Colonial history is a history of property accounted for in world-scale financial systems and imperialism. Creolization strikes against imperialism via the internal protocols of the Creole community and via counter-ordering the French language. Thus, if a diasporic community is not legitimized through colonial property, what alternatives foster legitimacy? In Glissant’s Poetics of Relation, legitimacy is understood through filiation. While this term signals blood lineages and ancestry, Glissant is careful to precisely name filiation as the basis for colonial history.

The mocking of official structures and roles is surely not new, but the subject position from which it emerges is. For many years, it has been the traditional role of satirists, artists, dissidents, and cultural and social commentators to undertake such comic caricatures, with the aim of shaking belief in the stability of historically significant figures, narratives, and gestures, but rarely, in recent memory, have such caricatures been performed from the subject position of the very institutions they were meant to deconstruct. For now the monument and its parody, the president and the comedian making fun of what a president is, are one and the same. So what happens when the parody is not performed from the margins attacking the center, but is identical with the original, or more precisely is the original?

It is now accepted that we are moving towards a new phase of world war: war by algorithm; and specifically the development of Lethal Autonomous Weapons Systems (LAWS)—systems that are, essentially, outside human control. In November 2019, US Defense Department Joint AI Center director Lieutenant General Jack Shanahan (in conversation with Google CEO Eric Schmidt) spoke frankly about a future of algorithmic warfare: “We are going to be shocked by the speed, the chaos, the bloodiness, and the friction of a future fight in which it will be playing out, maybe in microseconds at times. How do we envision that fight happening? It has to be algorithm against algorithm.” If the very idea of humanity rests, at least in part, on an ability to imagine the other’s suffering, then what is being signposted here is a movement towards humanity’s final negation.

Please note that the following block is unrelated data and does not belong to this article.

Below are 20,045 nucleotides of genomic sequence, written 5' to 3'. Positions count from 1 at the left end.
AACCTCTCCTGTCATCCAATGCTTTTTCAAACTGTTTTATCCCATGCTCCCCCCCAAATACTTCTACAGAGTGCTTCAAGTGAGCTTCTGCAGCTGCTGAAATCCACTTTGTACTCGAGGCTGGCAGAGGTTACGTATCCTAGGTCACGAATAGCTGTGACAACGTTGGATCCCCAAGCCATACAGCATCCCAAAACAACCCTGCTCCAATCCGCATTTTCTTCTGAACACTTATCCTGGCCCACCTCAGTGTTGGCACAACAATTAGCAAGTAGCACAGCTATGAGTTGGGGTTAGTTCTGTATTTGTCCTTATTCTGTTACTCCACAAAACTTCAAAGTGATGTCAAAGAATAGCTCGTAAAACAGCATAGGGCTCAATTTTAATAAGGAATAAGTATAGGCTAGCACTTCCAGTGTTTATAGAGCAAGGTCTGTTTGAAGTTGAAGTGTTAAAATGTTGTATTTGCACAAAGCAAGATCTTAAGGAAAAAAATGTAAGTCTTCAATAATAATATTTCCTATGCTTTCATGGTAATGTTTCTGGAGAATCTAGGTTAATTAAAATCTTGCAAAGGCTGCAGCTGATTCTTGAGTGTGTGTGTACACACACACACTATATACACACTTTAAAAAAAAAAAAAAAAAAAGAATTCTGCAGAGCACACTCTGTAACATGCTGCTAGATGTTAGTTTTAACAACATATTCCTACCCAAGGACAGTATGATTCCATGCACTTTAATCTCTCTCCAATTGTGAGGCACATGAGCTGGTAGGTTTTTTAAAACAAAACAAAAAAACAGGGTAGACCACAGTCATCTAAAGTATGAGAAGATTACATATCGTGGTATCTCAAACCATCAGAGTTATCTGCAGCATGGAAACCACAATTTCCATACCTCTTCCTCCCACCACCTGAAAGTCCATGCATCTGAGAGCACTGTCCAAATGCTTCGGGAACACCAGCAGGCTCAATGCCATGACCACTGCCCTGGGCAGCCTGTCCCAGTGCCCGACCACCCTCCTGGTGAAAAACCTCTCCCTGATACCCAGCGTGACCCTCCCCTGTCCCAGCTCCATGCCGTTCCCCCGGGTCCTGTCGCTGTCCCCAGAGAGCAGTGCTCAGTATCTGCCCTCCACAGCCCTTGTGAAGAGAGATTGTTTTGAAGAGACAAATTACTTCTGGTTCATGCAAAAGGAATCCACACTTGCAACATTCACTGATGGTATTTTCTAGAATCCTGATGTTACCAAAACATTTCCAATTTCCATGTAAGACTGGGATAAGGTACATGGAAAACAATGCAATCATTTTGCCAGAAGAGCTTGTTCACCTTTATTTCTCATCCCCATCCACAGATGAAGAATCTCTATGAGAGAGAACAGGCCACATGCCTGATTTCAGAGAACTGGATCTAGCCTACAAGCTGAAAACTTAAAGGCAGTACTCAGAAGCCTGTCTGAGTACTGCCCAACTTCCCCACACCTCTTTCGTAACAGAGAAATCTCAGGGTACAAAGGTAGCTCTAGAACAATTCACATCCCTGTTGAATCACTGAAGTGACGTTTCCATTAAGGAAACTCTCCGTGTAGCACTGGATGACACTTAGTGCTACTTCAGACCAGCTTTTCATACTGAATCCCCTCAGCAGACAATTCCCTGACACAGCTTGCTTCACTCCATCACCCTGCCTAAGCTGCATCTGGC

In the later months of 1962 and the early months of 1963, elders of Yolŋu clans from the area known by the balanda (“white people”) as the Gove Peninsula in North East Arnhem Land came together to paint what became known as the Yirrkala Church Panels. Today, the panels and the stories that they show are revered more than ever. As a collective statement, they continue to resonate on multiple levels, from the local community outwards through several registers to, I suggest, a worldly scale. The entirely collective process through which they were produced models a collaborative form of indigenous and non-indigenous participation in the processes of reparation and reconciliation so essential to Australia’s national polity. Historical accuracy, moral accountability, restorative justice, and social unity were at stake, as they remain.

The discussion about politically engaged art tore the art world apart in the twentieth century, and still does today. The advocates of absolute artistic autonomy react to engaged artists in a quite confrontational mode, and vice versa. However, the idea of ​​the autonomy of art is deeply connected to the project of artistic engagement. It is not particularly difficult to show that the radical autonomy of art can only be manifested through radical political engagement. And only the artist...